No matter what you think of Millenials — and it seems like, over the last few years, everyone has a strong opinion — it’s an undeniable fact that they are coming to define the consumer base. They are projected to overtake Baby Boomers as the most populous single generation, and their engagement with the internet and online marketing is set to be greater than any previous generation.
With such consumer potential, what are you doing to market to this group? Getting smart to changing desires and trends is essential if your business wants to capitalize on the buying potential of people born between 1981 and 1996. Here are some ideas for supercharging your marketing strategy for the Internet generation.
Spoiled for choice
If there’s one thing that’s guiding Millenial buying trends, it’s the overwhelming number of options available to them. With countless companies providing ever-changing competing offers, the concept of brand loyalty is becoming more of a rarity. Consumers are searching for cheap or high-quality products without any brand attachment, so the traditional practice of raising the profile of a brand name has become more and more irrelevant.
But this is not a reason to despair. Take advantage of users searching for best options by providing comparison information on your products and services. Be clear and upfront about your rates, perhaps with price-matching tabs or guarantees.
In 2014, McCarthy Group ran a survey that found that 84% of 18 to 34-year-olds do not like advertising. If your market is already turned off to advertising, there’s little you can do to convert them with traditional methods. No matter how zany and memorable your banner ads are, Millenials are still going to block them.
Instead, promote your products and services through people they can trust. The rise of the influencer is the clearest recent trend in online advertising, and it’s paying great dividends. Interestingly, some companies have found that major celebrities are less influential than minor ones — those who came to fame online (1 million or more followers) but still appear down to earth.
Experiences over products
When you look at these key influencers, they are far more successful at advertising experiences than products. The vast majority of Millenials are more interested in parties, concerts or festivals than material goods.
This doesn’t mean that your products have no hope of gaining a foothold in a Millenial market, just that you need to tailor your marketing strategy to this bias. When pushing your products, focus less on the item itself and more on the experience it can provide the consumer. Generating a positive social connection to a product is much more likely to convince consumers to buy than the mere fact of owning your product will.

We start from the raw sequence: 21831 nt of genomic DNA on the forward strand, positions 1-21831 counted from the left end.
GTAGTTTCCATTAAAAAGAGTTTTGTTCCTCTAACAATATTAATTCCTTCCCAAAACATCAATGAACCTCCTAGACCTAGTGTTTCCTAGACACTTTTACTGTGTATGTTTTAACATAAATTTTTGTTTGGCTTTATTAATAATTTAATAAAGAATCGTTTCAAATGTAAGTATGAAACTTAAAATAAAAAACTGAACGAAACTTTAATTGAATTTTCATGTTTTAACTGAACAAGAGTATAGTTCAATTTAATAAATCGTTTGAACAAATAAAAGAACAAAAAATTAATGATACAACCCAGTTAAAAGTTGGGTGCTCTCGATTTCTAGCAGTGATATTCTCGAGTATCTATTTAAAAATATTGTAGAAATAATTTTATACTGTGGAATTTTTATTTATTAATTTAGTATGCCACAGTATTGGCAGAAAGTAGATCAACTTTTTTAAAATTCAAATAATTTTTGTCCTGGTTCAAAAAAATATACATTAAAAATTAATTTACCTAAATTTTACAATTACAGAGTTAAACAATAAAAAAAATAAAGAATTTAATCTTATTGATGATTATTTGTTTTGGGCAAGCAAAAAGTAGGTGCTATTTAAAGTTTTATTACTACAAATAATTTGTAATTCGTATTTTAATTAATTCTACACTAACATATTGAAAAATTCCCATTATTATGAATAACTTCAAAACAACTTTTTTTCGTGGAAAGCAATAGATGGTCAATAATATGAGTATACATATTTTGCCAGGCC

“Millenials don’t want to own things, they want to own feelings. The products they enjoy guarantee them experiences they can personally connect to,” advises Terry Hatcher, a project manager at Britstudent and Australia2Write.
Experiences define not only the purchasing habits of Millenials but their shopping habits too. This is down to the amount Millenials rely on mobile technology; 92% own smartphones, more than any other generation. It’s practically a statistical fact that, if a Millenial is shopping on your site, they’re going to be on a smartphone.
How do you take advantage of this? A mobile-ready site is a must, of course, but be prepared to push your brand beyond that. This is where Google’s micro-moments come in — essentially any time a user approaches a device to satisfy a specific need (learning, going, doing and, of course, buying). Make sure your content can satisfy all of these needs: for example, provide blogs that answer common questions as well as direct users to your product line.
Millennial marketing is more than a few tips, it is a daily activity. Keep on top of trends, stay on constant contact with this burgeoning market, and you will be in a good position to make the most of a hugely valuable consumer base.
About the author:
Katrina Hatchett is a lifestyle blogger at Academic Brits and writer for Thesis Help. She is involved in many business projects, in which she enjoys identifying project problems and finding solutions. Her chief goal is to improve the effectiveness of our communication. She also writes for PhDKingdom.com.